Unfortunately, sequence of counter terrorism steps after Paris attacks is strikingly similar to post 9/11 actions with a variation that this time it may be Europe that is poised to provide and sustain military boots on ground. At a press conference in Turkey after the G20 meeting, President Obama explicitly ruled out putting US boots on the ground to destroy Daesh. “We have the right strategy,” he declared, “and we’re going to see it through.” This confusion over US strategy, jockeying between containment and annihilation via rollback, is a reflection of American strategy’s inherent contradictions. These policy level paradoxes were evident before the Paris attacks; and there is no sign that these would be resolved.

Obama, who campaigned as the antiwar candidate in 2008, and promised to extricate the United States from intractable ground wars in Iraq and Afghanistan, could not resist the temptation of getting sucked into a third war — against Daesh. Extension in the stay of residual troops in Afghanistan indicates that though America no longer likes overseas wars, these war are in no mood to let America disengage. Missing element in the international counter terrorism strategy continues to be lack of political will for acknowledging the underlying causes and generating a wholesome effort to address them through non-military means as well.

Obama administration has so far pursued a variant of the Nixon Doctrine, which had sought to facilitate American geostrategic cutback while preserving American interests in vital regions. Central to Obama strategy is nurturing of effective allies—in and around conflict zones— who could assume greater responsibility for regional security as the United States disengages. Through its efforts to raise national armies in Iraq and Afghanistan for this purpose, it attempted to transfers security responsibilities to local semi-skilled and poorly motivated forces. And now a chance has propped up that could facilitate America to outsource the entire Daesh dilemma to Europe-cum-Middle Eastern conglomerate while maintaining just notional leadership and leading from the back. However, this neo-Nixon Doctrine may further make the matters troublesome for America. Moreover, it will be interesting to see how and where do China and Russia fit into this mosaic.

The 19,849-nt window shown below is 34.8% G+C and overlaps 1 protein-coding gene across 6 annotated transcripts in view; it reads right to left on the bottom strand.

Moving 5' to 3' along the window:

Political rhetoric, resolution in the UNSC, cobbling together of an alliance of the willing; ongoing rounds of bombing to eliminate the IS all echo back to 2001. Apparently another long war is in the making; Middle East is certainly in for a long haul. Recent confessions and admissions by Tony Blair and Obama indicate that though there is increasing awareness of the blunders made while countering terror since 9/11; there are no indications of a long due bold course correction. French president called the attack “an act of war” and promised to face the IS relentlessly. Prime Minister Manuel Valls said on TV that they will hit back the enemy until it is destroyed. This represents a pretty high level of escalation. Earlier, soon after p/11 President Chirac had envisioned to nuke the terrorists!